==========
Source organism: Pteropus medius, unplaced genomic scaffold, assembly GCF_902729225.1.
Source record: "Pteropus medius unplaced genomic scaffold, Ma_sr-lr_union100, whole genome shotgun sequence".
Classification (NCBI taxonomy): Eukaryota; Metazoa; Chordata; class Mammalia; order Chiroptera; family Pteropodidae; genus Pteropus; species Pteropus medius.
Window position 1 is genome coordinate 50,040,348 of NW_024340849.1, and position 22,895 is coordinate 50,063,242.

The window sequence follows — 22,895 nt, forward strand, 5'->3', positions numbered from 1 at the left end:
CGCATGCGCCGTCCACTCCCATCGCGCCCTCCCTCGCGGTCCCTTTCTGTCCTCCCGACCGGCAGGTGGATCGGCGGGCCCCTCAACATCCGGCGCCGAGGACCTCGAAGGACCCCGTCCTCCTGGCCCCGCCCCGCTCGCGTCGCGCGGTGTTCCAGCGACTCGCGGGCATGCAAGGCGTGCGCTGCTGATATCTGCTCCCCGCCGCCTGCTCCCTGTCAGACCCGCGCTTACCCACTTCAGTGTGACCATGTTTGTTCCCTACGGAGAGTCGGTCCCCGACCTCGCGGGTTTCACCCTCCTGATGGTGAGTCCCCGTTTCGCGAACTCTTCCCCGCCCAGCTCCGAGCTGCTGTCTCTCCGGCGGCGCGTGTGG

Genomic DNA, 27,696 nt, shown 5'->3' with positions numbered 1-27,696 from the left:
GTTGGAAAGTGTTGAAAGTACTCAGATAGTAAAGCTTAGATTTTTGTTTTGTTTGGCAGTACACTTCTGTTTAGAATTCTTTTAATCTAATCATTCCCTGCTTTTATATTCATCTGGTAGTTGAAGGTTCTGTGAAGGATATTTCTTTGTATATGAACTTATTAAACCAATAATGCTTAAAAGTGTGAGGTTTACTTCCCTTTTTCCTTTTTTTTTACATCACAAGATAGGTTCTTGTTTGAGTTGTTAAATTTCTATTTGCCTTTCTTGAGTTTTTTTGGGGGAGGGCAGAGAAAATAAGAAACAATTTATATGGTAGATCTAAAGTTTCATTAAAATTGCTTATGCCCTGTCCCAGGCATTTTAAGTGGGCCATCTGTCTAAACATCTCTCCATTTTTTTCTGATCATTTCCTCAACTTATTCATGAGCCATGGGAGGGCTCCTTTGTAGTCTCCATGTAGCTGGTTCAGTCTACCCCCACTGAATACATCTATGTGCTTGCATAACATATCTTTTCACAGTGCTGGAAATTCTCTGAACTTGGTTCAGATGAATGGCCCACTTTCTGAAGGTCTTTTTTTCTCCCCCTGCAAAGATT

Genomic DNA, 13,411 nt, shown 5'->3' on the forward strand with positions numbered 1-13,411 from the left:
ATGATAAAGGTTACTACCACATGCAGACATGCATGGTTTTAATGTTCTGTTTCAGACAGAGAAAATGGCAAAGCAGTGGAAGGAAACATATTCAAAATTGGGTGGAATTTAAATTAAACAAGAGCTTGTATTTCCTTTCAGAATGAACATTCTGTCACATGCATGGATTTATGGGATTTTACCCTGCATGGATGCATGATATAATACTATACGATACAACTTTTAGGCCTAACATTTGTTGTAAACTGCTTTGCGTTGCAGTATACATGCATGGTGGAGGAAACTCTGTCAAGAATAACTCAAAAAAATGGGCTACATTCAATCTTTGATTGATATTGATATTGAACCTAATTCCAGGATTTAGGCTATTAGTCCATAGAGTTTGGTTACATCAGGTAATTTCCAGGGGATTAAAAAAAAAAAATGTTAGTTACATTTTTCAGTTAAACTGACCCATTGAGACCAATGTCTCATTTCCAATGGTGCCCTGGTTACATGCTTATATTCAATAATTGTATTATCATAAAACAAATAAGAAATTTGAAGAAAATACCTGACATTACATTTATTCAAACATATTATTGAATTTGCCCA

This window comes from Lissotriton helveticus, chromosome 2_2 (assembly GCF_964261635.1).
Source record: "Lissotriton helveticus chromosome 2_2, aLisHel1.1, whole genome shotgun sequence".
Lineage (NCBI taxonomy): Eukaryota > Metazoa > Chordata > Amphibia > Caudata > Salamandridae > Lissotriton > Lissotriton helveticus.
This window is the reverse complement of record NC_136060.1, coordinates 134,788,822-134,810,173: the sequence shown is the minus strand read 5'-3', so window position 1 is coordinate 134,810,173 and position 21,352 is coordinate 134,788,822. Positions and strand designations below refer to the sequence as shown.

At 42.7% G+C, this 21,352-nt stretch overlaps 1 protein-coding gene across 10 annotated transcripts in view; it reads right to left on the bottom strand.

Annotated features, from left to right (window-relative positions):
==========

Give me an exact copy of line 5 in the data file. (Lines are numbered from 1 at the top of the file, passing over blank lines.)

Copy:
The window sequence follows — 22,895 nt, forward strand, 5'->3', positions numbered from 1 at the left end: